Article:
[OPE-L] "Crowding-out effect" (coda)

From: Jurriaan Bendien (adsl675281@TISCALI.NL)
Date: Tue Oct 23 2007 - 18:43:12 EDT

I wrote previously:

"hard-core free marketeer Alan Greenspan argues against collaboration between the state and the private sector to create a $75billion-plus investment fund to buy the assets of troubled investment vehicles, because it would prevent market forces from establishing "true clearing prices for asset-backed securities".  His critics might argue the exact opposite, i.e. the justification for such a collaboration is precisely that the true clearing prices are not established, for example through lack of "transparency". It is a debate that can never be resolved, because it is based on axioms which you either accept or reject."

However, Paul Krugman (NYT Oct 22, 2007), a brilliant economist whom I admire though often disagree with, argues that it is not an axiomatic matter, there are economic reasons pro and con, and that you in fact have to agree with Greenspan in this instance, because the superfund is a "really bad economic idea":

"I'd put it like this: Investors aren't putting their money to work because they don't know where the bad debts are. And when investors need clarity, the last thing you want to be doing is pumping out more
smoke... this rescue scheme could be seen as an attempt to hide the bad debts everyone knows are out there, and as a result could delay any return of trust to the markets."

So it's a bit like a doctor who puts a bandaid on a limb with gangrene. Krugman's defence of the wondrous world of market economics is thus essentially that we should be honest about acknowledging our debts. The people who incur the debts, should at least be the people that own up to the debts. If they renege on their debts, they should suffer the consequences. Because if we do not have that, if we fudge the information issue, we don't have any clarity anymore about who owes what to whom anyway, and this erodes investor confidence, and then we are all down the tubes. It's tough talk, particularly given that if debt defaulters suffer their losses, that might also achieve exactly the same result Krugman wants to prevent.

Well Krugman's case is one which I would need to take quite a number of pages to reply to seriously, but all I would note here, is that he proves my point. Namely, it boils all down now to an axiom here, that market actors should be honest about their transactions, honesty being presumably defined here as having due regard for truth, in such a way as it takes others into consideration.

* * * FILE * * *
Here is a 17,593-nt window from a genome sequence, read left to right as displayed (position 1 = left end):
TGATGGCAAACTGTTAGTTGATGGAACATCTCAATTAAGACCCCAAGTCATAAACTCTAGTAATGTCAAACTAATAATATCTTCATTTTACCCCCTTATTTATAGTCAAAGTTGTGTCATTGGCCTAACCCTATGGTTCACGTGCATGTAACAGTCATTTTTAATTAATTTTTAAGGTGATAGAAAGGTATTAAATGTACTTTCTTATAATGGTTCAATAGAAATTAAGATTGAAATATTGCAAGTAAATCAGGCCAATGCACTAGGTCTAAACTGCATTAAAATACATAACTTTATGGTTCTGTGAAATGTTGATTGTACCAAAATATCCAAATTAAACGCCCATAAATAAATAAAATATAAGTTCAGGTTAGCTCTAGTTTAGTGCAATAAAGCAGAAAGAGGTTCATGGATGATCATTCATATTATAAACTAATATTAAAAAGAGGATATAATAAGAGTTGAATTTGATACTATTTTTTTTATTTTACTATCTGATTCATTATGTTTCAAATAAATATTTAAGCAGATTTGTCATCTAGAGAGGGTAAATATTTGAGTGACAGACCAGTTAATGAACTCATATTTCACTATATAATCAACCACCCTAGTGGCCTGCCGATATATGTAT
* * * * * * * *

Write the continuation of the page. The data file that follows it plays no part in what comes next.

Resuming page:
From careful econometric argument and rational actor models, we have suddenly somersaulted into a bit of good old homebaked moral wisdom. 

I already mentioned the ambiguity about "transparency", and how that could be interpreted in different ways. But what Krugman leaves out of his story is any consideration of how it came to be, that market actors were not honest about their transactions, or how, if they were honest, it could lead to a dishonest result. He evidently badly wants markets to work, but he ought to explain at least why it is, that they are not working. If markets were not working as they should, "true clearing prices" were not established. But if we are not honest about why they were not established in the past, how could they ever be established in the future? 

For his part, Karl Marx commented with sharp intuition that the growth of credit economy pointed beyond capitalism to a new form of economy, a new mode of production, precisely because the welter of mutual debt obligations eroded or dissolved any close relationship between ownership and control, or between private property and personal responsibility. In the end, all that remained were "stakeholders". This did not however automatically lead to socialist cooperation however. It might all go asunder in an orgy of violence, crime and corruption - something which fires liberal anxieties about the future. It is, of course, the same liberals who see no connection at all between America's credit woes and all the bloodletting in the Middle East.


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